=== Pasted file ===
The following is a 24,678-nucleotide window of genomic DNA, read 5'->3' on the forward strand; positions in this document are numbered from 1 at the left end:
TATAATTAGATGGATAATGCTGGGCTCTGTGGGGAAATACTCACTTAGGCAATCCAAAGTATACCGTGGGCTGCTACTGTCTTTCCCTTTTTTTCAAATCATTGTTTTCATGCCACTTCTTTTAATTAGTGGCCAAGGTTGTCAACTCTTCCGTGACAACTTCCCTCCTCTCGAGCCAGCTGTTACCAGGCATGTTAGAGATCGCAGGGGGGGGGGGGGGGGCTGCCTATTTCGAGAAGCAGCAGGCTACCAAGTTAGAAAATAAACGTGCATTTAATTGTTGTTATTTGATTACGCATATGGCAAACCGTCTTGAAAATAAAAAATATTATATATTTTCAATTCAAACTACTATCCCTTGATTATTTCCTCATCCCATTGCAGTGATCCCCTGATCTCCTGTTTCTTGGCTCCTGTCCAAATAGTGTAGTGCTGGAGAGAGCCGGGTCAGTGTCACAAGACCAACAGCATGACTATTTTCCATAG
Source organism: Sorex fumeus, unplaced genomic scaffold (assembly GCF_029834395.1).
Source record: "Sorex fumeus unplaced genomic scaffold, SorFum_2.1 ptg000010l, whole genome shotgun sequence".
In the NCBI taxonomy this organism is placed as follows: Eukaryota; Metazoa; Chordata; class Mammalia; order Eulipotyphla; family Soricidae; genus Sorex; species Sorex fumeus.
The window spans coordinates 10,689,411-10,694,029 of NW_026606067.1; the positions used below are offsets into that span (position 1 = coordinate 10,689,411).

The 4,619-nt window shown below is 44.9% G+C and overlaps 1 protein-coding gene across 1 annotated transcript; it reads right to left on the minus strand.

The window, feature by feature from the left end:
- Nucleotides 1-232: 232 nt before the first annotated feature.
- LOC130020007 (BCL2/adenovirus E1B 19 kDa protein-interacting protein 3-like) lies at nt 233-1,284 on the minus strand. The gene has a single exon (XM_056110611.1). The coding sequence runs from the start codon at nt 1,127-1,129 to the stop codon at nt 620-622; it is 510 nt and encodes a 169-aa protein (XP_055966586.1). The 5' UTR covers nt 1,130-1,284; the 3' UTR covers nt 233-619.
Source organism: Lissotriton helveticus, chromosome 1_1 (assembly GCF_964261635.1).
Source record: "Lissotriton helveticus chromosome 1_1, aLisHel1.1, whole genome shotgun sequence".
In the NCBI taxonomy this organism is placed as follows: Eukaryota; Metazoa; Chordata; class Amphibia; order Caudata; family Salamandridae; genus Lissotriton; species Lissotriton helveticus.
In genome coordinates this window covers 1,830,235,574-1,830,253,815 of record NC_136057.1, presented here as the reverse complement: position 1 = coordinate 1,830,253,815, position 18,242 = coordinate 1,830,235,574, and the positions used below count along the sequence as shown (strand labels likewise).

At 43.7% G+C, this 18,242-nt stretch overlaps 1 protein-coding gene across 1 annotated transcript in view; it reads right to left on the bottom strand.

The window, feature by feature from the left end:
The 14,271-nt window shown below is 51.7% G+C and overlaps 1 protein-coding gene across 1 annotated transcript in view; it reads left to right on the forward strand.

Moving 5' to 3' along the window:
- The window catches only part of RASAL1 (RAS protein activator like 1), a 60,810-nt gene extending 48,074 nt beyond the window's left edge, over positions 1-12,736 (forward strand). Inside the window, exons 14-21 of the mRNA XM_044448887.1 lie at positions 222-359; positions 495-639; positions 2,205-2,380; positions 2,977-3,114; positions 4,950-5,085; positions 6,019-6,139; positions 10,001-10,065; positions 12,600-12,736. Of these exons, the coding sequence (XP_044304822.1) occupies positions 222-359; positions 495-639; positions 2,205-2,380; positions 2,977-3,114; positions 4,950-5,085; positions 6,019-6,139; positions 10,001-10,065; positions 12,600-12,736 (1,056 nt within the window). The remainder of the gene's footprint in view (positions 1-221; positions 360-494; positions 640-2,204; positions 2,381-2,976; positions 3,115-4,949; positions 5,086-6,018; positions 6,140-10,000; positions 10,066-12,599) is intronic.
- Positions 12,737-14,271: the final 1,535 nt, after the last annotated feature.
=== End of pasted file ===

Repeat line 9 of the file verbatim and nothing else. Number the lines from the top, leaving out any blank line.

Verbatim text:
- Nucleotides 1-232: 232 nt before the first annotated feature.